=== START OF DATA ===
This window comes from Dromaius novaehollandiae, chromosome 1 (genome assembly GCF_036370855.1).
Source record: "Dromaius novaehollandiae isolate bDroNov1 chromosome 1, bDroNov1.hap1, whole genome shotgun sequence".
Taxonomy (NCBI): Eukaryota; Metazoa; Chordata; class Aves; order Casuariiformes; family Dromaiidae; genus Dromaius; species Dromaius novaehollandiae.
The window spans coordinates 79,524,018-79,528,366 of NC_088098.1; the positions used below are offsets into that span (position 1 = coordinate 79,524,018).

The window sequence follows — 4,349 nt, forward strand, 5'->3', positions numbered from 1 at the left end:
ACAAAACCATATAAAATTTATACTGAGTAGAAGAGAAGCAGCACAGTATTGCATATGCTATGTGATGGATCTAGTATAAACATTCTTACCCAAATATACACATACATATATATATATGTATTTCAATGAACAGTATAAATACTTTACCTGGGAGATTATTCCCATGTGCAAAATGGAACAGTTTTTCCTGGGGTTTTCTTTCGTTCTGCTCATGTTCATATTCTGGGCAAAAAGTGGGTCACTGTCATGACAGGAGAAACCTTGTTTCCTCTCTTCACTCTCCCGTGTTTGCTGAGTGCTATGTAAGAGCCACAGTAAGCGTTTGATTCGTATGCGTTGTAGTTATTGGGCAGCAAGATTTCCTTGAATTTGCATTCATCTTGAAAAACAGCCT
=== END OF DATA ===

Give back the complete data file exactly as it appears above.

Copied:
This window comes from Dromaius novaehollandiae, chromosome 1 (genome assembly GCF_036370855.1).
Source record: "Dromaius novaehollandiae isolate bDroNov1 chromosome 1, bDroNov1.hap1, whole genome shotgun sequence".
Taxonomy (NCBI): Eukaryota; Metazoa; Chordata; class Aves; order Casuariiformes; family Dromaiidae; genus Dromaius; species Dromaius novaehollandiae.
The window spans coordinates 79,524,018-79,528,366 of NC_088098.1; the positions used below are offsets into that span (position 1 = coordinate 79,524,018).

The window sequence follows — 4,349 nt, forward strand, 5'->3', positions numbered from 1 at the left end:
ACAAAACCATATAAAATTTATACTGAGTAGAAGAGAAGCAGCACAGTATTGCATATGCTATGTGATGGATCTAGTATAAACATTCTTACCCAAATATACACATACATATATATATATGTATTTCAATGAACAGTATAAATACTTTACCTGGGAGATTATTCCCATGTGCAAAATGGAACAGTTTTTCCTGGGGTTTTCTTTCGTTCTGCTCATGTTCATATTCTGGGCAAAAAGTGGGTCACTGTCATGACAGGAGAAACCTTGTTTCCTCTCTTCACTCTCCCGTGTTTGCTGAGTGCTATGTAAGAGCCACAGTAAGCGTTTGATTCGTATGCGTTGTAGTTATTGGGCAGCAAGATTTCCTTGAATTTGCATTCATCTTGAAAAACAGCCT